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US Independence Day ahead, so let’s take a look at the US dollar

First things, first. If you trade the US dollar index, you will have noticed the decreasing volatility over the past several years. In fact, in the first half of this year we have held an incredibly narrow range from a high of 81.52 in January down to a low of 78.93 in May. For those looking for increased volatility in the second half of the year, which I would imagine is most of the Fx traders out there, there is perhaps a bit of light at the end of the tunnel… Or should I say at the end of the triangle formation you see in the monthly chart below?

When price breaks out of a triangle such as this one would often assume it could be the start of a trend so perhaps the second half of 2014 will be a little more exciting for the US dollar than the first half. If we now take a look at the weekly chart the picture starts to get clearer. Since May 2011 it’s quite clear that the dollar has been in a general uptrend and although the past 12 months have seen more of a sideways movement, the uptrend is actually still intact as you can see from the lower trend line.
I have re- drawn the downward sloping trend line of the recent triangle on this weekly chart and it’s quite interesting to see what happened in May. Within the blue circle you can see a spike lower through the horizontal trend line down to the longer term trend line and the sharp bounce up, which no doubt triggered a few stop losses on longs and perhaps some fresh short positions, as it looks like there was a bit of a short squeeze that followed. The result was a break above the downward sloping trend line, quite a positive signal.

We are now hovering just above very strong support from two trend lines. The first one as I mentioned started back in May 2011 and second is a much flatter trend line which started in September 2012. Interestingly you can see how both trend lines are now intersecting at around the 79.40 area and this should therefore act as strong support for any weakness in the coming months. However it may just be the case that we don’t even fall as far as this area with 200 week moving average support in the 79.70 area giving good potential for a floor over the summer months. The 100 week moving average has certainly been doing a good job as support and resistance. At the moment it stands at 80.98 which is a realistic target for any strength over the summer and will of course be a major obstacle for Bulls.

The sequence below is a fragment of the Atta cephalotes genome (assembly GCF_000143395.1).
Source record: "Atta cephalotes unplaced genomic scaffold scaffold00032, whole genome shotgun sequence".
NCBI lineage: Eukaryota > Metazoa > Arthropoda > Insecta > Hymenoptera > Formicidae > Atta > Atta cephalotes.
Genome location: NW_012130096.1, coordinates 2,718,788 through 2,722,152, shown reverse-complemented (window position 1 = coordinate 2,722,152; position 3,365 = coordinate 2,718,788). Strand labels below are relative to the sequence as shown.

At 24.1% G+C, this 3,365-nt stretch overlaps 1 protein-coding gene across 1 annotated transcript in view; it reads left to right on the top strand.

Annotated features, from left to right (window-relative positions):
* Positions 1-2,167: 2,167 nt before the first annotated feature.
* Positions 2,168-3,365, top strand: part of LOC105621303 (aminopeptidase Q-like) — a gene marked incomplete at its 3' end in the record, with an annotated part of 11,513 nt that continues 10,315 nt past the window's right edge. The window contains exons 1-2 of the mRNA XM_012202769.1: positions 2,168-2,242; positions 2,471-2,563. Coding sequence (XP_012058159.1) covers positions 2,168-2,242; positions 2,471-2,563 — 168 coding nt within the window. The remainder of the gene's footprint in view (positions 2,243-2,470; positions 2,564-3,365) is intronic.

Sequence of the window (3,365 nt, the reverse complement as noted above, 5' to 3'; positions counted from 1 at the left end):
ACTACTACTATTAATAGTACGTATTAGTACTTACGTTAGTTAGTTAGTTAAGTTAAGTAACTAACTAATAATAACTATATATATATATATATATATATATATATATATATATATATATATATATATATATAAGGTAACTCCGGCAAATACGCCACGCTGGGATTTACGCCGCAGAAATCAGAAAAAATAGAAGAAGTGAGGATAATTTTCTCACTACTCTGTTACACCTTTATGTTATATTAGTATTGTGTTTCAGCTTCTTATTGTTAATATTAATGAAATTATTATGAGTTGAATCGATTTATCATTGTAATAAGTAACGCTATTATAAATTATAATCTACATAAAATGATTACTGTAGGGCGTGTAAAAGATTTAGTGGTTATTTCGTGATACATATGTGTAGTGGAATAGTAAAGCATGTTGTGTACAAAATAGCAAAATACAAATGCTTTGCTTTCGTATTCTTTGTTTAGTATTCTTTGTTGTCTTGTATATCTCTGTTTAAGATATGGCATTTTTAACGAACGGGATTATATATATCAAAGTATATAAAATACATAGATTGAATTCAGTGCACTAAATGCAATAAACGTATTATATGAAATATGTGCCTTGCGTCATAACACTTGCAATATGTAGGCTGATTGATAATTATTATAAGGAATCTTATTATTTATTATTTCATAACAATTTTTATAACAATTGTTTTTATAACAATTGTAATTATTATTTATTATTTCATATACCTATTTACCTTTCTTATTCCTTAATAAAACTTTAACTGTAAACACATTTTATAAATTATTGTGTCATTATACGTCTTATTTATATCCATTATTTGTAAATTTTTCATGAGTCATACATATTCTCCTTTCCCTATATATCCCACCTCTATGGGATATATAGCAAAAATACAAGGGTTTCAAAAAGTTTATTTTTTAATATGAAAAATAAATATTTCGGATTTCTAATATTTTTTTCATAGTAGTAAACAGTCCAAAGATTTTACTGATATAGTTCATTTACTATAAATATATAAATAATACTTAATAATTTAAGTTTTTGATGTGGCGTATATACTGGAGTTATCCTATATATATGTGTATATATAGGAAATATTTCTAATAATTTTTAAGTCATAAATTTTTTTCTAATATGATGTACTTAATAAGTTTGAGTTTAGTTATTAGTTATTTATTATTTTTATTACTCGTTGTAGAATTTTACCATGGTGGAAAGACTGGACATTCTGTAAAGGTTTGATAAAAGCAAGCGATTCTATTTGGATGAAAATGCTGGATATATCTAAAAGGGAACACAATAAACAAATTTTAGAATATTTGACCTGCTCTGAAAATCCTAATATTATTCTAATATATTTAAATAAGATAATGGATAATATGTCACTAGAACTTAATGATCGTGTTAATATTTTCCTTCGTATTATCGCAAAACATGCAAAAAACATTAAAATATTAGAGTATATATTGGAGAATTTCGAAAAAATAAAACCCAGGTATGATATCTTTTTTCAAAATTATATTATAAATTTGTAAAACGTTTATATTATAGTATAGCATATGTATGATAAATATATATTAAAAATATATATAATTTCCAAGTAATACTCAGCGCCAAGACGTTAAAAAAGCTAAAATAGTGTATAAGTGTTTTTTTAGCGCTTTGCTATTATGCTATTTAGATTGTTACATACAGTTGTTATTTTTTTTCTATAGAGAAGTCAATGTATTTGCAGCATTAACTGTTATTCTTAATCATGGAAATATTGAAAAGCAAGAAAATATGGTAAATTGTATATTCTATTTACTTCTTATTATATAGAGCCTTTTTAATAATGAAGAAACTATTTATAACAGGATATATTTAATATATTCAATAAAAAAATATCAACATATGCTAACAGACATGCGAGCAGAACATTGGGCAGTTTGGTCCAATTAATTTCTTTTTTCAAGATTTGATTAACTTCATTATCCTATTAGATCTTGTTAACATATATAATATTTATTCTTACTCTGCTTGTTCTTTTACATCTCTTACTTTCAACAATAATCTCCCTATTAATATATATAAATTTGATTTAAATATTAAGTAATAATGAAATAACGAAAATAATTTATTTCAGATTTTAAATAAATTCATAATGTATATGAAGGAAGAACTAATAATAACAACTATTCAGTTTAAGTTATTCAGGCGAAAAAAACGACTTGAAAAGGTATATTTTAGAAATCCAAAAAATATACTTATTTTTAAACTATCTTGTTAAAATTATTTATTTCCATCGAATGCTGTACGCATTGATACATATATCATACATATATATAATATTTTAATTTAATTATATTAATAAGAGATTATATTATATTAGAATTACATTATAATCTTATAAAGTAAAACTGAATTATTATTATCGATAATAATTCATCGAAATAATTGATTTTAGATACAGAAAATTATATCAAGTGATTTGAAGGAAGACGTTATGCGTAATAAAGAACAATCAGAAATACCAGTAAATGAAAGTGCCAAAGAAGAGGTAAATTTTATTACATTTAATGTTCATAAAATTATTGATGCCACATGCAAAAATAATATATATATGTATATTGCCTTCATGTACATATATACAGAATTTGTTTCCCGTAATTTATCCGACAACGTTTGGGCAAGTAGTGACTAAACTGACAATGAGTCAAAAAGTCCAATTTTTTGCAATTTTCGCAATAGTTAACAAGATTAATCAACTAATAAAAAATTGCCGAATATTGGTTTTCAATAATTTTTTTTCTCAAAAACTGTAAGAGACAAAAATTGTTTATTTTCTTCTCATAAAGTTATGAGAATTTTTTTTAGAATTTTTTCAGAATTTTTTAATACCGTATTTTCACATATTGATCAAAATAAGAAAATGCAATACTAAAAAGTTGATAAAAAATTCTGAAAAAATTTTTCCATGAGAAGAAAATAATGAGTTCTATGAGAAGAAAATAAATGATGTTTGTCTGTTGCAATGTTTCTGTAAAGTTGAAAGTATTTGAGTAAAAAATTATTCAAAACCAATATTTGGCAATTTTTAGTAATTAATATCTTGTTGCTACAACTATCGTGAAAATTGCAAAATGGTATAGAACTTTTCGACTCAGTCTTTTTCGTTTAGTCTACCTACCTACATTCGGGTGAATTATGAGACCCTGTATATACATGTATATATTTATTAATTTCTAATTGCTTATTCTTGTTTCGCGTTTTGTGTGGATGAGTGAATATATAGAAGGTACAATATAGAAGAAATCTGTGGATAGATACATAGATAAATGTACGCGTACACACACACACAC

So the outlook appears to be fairly positive for the US dollar index as long we remain above those key weekly support areas. Let’s take a quick look at the daily chart now to see what it has to offer.

This highlights a slightly more negative trend in the first six months of this year. The recent sell-off from the upper trend line in mid-June has taken us to a midway point within the channel. Did you notice how the daily stochastic is severely oversold? Today in fact we are already seeing a strong bounce back.
So it appears the US Dollar has scope to begin to trend higher in the second half of this year. Perhaps an increase in interest rates will start to become the focus. The positive outlook would be further reinforced if we beat the 100 and 200 day moving averages at 80.12 and 80.34. If that is the case, I see the six-month trendline at the 80.90/81.00 area being challenged. Note how this coincides perfectly with the 100 week moving average! I will be personally waiting for a clear break above this level before I join the bulls in gaining control and re-establishing the positive 4 year trend.
Jason Sen
Daily Technical forecasts US, Europe & Asia
Equity Index, Commodities, Forex & Fixed Income
daytradeideas.com

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The comment in this blog is the personal opinion of the contributors and not Intertrader.com. The content does not constitute financial, investment or tax advice. You are advised to discuss your specific requirements with an independent financial adviser prior to entering into any bet. Intertrader.com is not responsible and disclaims any and all liability for the content of comments written by contributors to the blog, and the content of any third party sites linked from this blog.

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